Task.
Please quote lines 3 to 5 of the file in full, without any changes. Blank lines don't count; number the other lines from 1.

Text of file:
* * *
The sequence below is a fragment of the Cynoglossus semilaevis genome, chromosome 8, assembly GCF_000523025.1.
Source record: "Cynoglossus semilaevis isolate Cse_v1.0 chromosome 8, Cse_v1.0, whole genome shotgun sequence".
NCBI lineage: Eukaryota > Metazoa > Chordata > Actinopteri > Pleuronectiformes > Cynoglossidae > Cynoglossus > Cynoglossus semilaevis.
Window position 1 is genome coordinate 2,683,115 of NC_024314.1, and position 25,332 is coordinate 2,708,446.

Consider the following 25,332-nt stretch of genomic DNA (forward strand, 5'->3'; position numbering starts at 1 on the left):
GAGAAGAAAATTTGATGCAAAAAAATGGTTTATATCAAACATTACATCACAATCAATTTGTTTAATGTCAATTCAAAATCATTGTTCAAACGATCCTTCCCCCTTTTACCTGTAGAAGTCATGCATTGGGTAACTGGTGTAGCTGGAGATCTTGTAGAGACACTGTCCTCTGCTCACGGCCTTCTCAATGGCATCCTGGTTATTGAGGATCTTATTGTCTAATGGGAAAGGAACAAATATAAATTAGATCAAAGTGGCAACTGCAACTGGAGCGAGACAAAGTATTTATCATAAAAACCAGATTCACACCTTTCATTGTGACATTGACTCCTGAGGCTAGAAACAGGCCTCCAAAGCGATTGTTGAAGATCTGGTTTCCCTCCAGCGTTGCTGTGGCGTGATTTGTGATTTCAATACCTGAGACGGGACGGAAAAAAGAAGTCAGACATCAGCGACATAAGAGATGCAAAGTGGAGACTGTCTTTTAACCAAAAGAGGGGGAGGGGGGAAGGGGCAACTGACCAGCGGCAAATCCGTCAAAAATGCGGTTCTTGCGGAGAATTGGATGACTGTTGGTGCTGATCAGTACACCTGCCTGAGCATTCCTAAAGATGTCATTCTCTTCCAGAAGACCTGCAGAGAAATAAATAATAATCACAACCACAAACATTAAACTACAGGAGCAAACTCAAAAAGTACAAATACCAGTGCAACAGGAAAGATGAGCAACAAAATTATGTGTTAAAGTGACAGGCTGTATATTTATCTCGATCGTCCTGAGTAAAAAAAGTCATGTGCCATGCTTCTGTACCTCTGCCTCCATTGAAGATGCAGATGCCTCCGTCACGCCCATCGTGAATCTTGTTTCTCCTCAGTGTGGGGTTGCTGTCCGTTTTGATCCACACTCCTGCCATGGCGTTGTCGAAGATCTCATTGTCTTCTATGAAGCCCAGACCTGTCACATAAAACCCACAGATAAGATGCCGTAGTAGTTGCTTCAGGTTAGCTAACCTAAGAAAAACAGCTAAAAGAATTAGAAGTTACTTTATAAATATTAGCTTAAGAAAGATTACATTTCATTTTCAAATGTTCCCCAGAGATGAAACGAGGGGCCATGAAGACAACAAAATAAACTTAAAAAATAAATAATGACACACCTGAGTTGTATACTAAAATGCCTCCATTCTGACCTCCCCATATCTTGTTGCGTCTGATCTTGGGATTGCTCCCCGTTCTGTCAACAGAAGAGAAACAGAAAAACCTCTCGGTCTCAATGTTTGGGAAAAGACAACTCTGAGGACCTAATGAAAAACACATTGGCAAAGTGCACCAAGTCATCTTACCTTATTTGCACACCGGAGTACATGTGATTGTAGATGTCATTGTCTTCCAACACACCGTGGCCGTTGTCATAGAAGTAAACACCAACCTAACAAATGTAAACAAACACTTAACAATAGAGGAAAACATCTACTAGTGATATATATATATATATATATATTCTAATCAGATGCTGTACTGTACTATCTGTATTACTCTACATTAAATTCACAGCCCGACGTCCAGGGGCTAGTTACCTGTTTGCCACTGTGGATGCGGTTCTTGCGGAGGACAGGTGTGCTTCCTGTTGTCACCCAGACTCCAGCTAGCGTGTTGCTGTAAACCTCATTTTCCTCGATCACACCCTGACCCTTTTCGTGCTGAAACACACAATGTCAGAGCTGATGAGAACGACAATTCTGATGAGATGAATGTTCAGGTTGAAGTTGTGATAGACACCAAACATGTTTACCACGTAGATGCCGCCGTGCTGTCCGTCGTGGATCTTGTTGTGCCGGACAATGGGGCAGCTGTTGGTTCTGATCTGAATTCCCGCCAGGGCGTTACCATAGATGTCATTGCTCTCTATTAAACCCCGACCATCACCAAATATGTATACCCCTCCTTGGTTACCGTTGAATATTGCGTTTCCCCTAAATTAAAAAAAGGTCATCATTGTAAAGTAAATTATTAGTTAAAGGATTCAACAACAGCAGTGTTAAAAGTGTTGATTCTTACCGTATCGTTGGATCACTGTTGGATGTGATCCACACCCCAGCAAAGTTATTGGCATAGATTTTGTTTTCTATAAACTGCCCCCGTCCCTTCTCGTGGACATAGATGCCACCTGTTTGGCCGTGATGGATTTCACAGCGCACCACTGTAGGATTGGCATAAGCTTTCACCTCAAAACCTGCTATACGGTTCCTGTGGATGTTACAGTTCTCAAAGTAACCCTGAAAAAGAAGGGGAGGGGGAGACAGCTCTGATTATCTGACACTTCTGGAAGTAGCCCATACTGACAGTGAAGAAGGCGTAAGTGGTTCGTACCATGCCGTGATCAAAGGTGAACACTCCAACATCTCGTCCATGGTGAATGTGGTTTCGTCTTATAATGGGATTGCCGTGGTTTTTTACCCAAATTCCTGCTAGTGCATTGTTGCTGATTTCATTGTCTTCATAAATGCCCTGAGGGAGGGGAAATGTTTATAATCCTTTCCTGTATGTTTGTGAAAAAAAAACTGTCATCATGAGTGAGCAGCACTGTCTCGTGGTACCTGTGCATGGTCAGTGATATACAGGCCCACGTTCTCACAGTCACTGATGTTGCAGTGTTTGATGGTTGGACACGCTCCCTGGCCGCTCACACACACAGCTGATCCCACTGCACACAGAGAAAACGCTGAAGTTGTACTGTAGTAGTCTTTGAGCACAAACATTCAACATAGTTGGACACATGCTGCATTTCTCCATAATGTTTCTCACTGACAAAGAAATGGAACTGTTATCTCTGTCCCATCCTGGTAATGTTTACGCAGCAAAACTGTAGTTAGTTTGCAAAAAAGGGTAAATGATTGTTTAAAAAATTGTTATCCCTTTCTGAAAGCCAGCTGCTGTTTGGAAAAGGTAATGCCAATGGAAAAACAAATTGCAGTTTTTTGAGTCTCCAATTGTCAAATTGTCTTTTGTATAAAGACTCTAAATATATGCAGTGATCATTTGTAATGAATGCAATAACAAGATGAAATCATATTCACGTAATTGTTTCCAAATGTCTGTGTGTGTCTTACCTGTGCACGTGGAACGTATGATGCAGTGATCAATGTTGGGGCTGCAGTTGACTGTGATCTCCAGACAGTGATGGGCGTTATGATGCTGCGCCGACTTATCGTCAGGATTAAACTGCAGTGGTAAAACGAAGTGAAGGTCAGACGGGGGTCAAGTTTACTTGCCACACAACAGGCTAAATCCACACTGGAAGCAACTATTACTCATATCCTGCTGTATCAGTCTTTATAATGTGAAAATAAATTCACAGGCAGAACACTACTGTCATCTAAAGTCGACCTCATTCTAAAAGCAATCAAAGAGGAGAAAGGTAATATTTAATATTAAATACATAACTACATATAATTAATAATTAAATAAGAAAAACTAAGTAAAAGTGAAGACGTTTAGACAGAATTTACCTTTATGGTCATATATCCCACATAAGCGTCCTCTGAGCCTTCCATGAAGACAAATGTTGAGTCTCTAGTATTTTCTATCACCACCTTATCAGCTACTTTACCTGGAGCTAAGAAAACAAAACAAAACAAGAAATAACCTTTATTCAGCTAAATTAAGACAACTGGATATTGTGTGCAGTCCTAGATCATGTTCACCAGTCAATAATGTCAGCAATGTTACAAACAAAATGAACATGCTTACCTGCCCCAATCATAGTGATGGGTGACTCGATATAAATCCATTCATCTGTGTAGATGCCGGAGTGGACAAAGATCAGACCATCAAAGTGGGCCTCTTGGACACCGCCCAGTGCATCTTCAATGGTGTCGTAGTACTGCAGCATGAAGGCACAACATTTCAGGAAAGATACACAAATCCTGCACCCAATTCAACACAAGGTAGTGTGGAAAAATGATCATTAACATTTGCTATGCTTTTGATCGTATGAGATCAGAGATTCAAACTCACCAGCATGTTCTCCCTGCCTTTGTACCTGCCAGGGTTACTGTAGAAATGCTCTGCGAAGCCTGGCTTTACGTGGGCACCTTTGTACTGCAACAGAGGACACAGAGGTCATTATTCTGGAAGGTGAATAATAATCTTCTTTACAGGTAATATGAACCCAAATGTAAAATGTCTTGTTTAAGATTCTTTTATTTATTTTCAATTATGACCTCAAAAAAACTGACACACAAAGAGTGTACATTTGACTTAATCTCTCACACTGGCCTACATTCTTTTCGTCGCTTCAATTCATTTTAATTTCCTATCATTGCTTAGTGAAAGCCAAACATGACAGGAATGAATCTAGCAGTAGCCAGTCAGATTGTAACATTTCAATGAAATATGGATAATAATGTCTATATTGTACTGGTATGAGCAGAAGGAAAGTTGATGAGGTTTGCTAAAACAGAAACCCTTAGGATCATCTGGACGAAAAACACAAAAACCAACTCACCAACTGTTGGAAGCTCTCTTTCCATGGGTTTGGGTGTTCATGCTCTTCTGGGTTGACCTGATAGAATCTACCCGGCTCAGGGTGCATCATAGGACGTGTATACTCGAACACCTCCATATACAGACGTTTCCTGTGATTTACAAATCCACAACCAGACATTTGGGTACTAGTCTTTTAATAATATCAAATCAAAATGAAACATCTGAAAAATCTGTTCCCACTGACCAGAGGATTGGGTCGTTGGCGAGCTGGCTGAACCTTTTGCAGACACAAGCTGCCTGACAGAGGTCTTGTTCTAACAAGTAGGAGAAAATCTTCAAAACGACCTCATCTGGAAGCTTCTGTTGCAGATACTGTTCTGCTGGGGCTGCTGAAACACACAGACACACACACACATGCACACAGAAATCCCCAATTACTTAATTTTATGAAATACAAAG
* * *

NCBI lineage: Eukaryota > Metazoa > Chordata > Actinopteri > Pleuronectiformes > Cynoglossidae > Cynoglossus > Cynoglossus semilaevis.
Window position 1 is genome coordinate 2,683,115 of NC_024314.1, and position 25,332 is coordinate 2,708,446.

Consider the following 25,332-nt stretch of genomic DNA (forward strand, 5'->3'; position numbering starts at 1 on the left):